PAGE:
reanl20v2.70n50s.landocean.juljun
hadcru3.70n50s.landocean.juljun 0.82017

reanl20v2.70n50s.landocean.juljun
gistemp_combined1200.70n50s.landocean.juljun 0.95284

reanl20v2.70n50s.landocean.juljun
gistemp_combined1200.70n50s.landocean.juljun 0.85808

hadcru3.70n50s.landocean.juljun
gistemp_combined1200.70n50s.landocean.juljun 0.99088

hadcru3.70n50s.landocean.juljun
gistemp_combined1200.70n50s.landocean.juljun 0.97383
GLOBAL LAND (70N-50S)

reanl20v2.70n50s.landonly.juljun
cru3.70n50s.landonly.juljun 0.85167

reanl20v2.70n50s.landonly.juljun
cru3.70n50s.landonly.juljun 0.68755

reanl20v2.70n50s.landonly.juljun
gistemp_land1200.70n50s.landonly.juljun 0.81469

reanl20v2.70n50s.landonly.juljun
gistemp_land1200.70n50s.landonly.juljun 0.60152

cru3.70n50s.landonly.juljun
gistemp_land1200.70n50s.landonly.juljun 0.98050

cru3.70n50s.landonly.juljun
gistemp_land1200.70n50s.landonly.juljun 0.95316
NH Land (20N-70N)

reanl20v2.nh_nohigh.landonly.juljun
cru3.nh_nohigh.landonly.juljun 0.82956

reanl20v2.nh_nohigh.landonly.juljun
cru3.nh_nohigh.landonly.juljun 0.67989

reanl20v2.nh_nohigh.landonly.juljun
gistemp_land1200.nh_nohigh.landonly.juljun 0.79247

reanl20v2.nh_nohigh.landonly.juljun
gistemp_land1200.nh_nohigh.landonly.juljun 0.59900

cru3.nh_nohigh.landonly.juljun
gistemp_land1200.nh_nohigh.landonly.juljun 0.98001

cru3.nh_nohigh.landonly.juljun
gistemp_land1200.nh_nohigh.landonly.juljun 0.95880
I thought that correlations of 0.8 to 0.85 were high for an independent dataset this
long. I think that these are higher than the proxies?
The global isn't that fair because we have the HadISST.
The correlations are about the same as for AMIP runs, though. See
Hoerling M., A. Kumar, J. Eischeid, B. Jha (2008), What is causing the variability in
global mean land temperature?, Geophys. Res. Lett., 35, L23712,
doi:10.1029/2008GL035984.
It will be interesting to see if the masked numbers change.
Let me know if you need anything else on this for your essay material.
best wishes,
gil
Phil Jones wrote on 11/9/09 2:55 AM:

Gil,
A couple of questions.
1. See the attached. Is this paper providing the SST input to 20CRv2?
2. Do you change greenhouse gases in the run?
Apologies if these are answered elsewhere.
Do you have any pre-draft plots without subsampling to get some idea of how good the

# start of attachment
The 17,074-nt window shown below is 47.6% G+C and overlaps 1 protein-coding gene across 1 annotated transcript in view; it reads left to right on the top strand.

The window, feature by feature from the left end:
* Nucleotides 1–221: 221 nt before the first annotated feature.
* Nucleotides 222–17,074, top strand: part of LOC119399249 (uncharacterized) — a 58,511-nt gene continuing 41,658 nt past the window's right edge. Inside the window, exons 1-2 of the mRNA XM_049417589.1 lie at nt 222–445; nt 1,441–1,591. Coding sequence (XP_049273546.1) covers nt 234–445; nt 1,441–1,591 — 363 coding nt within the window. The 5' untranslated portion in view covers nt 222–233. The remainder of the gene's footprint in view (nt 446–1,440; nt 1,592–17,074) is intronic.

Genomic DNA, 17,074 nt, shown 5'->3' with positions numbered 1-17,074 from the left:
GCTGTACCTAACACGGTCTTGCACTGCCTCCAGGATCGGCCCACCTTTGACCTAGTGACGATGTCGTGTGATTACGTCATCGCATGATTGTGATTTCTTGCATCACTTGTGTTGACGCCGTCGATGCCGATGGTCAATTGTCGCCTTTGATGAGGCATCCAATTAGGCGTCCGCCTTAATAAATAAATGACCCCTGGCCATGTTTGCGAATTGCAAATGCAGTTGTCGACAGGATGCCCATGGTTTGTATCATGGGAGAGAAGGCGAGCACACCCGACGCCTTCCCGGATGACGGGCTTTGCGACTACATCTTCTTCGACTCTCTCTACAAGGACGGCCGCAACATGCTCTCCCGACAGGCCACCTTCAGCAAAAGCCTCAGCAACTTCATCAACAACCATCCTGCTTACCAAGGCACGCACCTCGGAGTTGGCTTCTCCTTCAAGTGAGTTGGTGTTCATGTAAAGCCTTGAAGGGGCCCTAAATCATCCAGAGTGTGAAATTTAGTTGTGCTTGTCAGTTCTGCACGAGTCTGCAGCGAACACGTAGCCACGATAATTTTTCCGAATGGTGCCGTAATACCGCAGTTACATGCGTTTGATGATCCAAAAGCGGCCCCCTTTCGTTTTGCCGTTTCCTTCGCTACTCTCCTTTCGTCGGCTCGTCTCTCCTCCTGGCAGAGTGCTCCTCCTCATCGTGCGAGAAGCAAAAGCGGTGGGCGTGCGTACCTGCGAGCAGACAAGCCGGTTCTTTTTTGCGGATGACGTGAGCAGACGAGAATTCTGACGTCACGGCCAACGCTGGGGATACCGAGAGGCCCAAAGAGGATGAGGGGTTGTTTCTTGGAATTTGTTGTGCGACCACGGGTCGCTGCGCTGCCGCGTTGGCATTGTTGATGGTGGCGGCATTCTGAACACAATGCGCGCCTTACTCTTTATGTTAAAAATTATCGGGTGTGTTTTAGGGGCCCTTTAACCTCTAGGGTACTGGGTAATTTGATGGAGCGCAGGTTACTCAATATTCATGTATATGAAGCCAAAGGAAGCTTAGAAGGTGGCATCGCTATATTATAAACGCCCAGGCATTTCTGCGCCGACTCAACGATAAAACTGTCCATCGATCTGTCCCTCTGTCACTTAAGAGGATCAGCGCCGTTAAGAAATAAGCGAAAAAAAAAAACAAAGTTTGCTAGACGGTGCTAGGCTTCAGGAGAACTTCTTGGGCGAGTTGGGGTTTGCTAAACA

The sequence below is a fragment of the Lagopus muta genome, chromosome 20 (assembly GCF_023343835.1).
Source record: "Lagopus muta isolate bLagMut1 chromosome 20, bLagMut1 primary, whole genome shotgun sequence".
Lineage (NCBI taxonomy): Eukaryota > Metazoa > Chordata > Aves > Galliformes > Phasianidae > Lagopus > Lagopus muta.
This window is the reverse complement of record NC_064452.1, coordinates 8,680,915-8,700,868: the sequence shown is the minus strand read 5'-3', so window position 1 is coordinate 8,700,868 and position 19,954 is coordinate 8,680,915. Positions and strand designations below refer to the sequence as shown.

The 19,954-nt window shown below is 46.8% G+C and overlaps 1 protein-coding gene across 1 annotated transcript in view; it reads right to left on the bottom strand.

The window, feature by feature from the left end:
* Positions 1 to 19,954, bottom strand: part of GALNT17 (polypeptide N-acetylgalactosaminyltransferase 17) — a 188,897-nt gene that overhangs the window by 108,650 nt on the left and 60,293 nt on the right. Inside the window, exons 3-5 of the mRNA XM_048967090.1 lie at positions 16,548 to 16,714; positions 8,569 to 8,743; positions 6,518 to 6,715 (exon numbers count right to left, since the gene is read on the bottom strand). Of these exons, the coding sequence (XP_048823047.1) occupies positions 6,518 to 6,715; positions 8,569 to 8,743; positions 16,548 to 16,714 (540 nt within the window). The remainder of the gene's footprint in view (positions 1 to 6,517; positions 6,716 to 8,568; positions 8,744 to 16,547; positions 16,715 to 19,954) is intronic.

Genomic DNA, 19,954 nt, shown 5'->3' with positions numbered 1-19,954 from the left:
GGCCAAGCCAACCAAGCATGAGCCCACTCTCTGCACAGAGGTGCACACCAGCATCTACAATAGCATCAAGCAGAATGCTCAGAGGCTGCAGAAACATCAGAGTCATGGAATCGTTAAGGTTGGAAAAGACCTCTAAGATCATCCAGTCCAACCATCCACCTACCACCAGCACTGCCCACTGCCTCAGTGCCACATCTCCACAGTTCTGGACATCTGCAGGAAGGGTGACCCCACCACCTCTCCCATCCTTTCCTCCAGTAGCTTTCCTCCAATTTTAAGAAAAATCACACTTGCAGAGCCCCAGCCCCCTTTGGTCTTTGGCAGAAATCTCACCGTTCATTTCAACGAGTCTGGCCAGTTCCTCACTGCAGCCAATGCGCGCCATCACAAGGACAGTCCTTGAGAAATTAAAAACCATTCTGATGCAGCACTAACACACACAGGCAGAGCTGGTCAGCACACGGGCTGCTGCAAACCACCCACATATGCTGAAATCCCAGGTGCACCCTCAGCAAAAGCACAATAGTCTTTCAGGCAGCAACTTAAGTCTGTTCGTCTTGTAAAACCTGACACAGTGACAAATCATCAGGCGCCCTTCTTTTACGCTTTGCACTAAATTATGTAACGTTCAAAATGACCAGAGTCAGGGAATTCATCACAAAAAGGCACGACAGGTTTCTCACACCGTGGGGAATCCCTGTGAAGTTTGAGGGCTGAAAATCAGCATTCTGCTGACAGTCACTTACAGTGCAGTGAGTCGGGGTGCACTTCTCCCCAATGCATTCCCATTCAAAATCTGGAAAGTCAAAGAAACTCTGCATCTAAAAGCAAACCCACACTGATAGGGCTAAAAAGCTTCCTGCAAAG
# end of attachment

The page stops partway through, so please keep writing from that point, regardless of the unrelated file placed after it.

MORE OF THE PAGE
agreement?
I'm asking these questions as I'm writing an essay for Climate Change. There are no
diagrams in this, but showing the agreement with 20CRv2 will be a nice way to finish the
paper.
Paper briefly documents the magnitude of all the problems in global temperature data -
such as SST biases, exposure issues, urbanization and site changes (in order of
importance). Site changes for global averages are the least important. Trying to point
to a few home truths to skeptics who keep on going on about the land data.
Cheers
Phil
At 15:39 03/11/2009, Gil Compo wrote:

Phil,
Already calculated. We don't suffer from some of the issues that you and Adrian raised
because we use only surface pressure.
In the Northern Hemisphere extratropics, the agreement with the various (yours, GISTEMP,
NOAA) thermometer-based near surface T is high, but in the Tropics and Southern
Hemisphere, there are discrepancies, particularly over Africa and South America. The
20CRv2 does not have the intensity of the Siberia warming.
There are also discrepancies in the WWII period. I have not subset the reanalysis to
correspond to a particular dataset's missing mask as all 3 have different coverages.
I'll be making plots for the paper (with a draft coming) soon.
best wishes,
gil
[2]P.Jones@uea.ac.uk wrote on 11/3/09 3:37 AM:

Gil,
I'm sitting in a meeting in Bristol with Rob Allan. We've
had a
thought. When you finish v2 will you be quickly calculating the global
T average for the 1891-2006 period? Do you expect this to look like the
real global T, or do you expect it to not show the longer timescale
change that NCEP from 1948 showed?

I can send a paper with Adrian Simmons from JGR in 2004 on
this when
I'm back in Norwich tomorrow.

Cheers
Phil



Dear Colleagues,

Courtesy of the NOAA Earth System Research Laboratory Physical Sciences
Division and University of Colorado CIRES Climate Diagnostics Center, at

[3]ftp://ftp.cdc.noaa.gov/Datasets/20thC_Rean/provisionalV2/ ,
please find temporary netCDF files from the 20th Century Reanalysis
version 2 (1891-2006). These yearly files are for the ensemble mean
analysis (means) and ensemble standard deviation (spreads) of selected